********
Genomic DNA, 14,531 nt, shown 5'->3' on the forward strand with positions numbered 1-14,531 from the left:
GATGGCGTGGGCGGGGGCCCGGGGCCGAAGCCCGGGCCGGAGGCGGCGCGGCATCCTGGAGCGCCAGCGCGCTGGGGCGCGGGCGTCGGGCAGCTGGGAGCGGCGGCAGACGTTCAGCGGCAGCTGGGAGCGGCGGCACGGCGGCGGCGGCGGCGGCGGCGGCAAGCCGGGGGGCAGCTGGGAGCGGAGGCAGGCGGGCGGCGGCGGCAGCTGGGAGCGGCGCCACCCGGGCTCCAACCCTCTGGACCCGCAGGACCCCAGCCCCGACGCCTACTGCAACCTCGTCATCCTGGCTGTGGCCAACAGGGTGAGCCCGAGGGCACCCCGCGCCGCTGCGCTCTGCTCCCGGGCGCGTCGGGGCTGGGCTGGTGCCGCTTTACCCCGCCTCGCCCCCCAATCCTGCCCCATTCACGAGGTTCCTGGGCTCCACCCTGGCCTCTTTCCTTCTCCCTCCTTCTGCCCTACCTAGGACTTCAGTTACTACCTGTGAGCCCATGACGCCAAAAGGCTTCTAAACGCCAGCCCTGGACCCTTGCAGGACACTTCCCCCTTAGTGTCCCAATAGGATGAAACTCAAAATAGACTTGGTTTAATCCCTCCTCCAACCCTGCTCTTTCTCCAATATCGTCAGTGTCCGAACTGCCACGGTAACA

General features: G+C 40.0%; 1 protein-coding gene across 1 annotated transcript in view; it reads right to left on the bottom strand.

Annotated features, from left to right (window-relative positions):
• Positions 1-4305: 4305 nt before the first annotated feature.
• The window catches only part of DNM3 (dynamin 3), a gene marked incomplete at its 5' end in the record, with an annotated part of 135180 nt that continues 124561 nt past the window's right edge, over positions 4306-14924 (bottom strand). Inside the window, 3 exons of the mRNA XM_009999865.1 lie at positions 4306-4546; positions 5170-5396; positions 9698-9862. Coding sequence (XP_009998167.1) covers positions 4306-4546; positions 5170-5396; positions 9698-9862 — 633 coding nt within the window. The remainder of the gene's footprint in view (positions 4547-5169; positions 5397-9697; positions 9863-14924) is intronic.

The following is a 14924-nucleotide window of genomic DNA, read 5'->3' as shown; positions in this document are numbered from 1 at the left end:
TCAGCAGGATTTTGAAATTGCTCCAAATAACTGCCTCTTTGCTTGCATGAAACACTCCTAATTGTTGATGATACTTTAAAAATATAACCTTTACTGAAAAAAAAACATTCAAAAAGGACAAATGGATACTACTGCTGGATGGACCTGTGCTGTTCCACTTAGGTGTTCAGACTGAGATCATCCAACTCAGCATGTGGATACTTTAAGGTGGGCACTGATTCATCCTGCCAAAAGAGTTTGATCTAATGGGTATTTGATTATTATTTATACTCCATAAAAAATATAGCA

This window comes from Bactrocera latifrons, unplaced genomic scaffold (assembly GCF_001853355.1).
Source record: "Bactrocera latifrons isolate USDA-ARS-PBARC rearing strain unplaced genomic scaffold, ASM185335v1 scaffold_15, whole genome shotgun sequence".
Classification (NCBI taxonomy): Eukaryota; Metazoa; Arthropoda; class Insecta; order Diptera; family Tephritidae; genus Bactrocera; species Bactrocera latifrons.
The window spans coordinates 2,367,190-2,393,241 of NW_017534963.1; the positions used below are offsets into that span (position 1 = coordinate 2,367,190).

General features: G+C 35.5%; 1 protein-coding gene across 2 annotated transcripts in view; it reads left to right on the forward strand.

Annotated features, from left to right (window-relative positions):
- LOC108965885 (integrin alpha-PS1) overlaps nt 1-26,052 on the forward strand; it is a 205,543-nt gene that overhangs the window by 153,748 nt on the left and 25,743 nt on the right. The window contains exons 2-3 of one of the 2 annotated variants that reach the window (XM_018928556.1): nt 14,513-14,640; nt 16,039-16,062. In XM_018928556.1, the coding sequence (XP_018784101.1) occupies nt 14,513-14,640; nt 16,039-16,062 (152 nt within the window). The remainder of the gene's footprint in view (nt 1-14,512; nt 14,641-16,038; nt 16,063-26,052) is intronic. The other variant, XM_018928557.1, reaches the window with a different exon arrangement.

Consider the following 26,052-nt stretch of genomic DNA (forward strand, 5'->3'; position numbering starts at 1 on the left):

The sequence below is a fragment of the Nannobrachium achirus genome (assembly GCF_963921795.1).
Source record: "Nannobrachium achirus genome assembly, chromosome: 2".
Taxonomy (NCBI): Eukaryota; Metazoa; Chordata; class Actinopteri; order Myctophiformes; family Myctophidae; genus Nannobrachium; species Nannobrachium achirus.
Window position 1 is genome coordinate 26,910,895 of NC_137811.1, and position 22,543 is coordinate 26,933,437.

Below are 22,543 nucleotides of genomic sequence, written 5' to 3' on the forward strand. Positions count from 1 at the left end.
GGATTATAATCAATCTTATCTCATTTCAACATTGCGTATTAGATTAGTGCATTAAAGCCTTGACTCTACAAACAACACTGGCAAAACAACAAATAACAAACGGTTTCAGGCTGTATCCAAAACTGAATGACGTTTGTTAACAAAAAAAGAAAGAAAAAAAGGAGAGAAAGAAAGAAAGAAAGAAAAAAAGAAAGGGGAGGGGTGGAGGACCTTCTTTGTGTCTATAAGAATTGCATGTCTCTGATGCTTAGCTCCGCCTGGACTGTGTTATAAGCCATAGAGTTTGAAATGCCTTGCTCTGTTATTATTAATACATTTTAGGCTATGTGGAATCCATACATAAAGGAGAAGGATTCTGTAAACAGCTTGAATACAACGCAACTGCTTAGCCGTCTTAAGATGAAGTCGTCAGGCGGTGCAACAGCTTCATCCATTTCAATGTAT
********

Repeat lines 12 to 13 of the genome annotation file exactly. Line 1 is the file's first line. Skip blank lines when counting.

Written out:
The window spans coordinates 2,367,190-2,393,241 of NW_017534963.1; the positions used below are offsets into that span (position 1 = coordinate 2,367,190).

General features: G+C 35.5%; 1 protein-coding gene across 2 annotated transcripts in view; it reads left to right on the forward strand.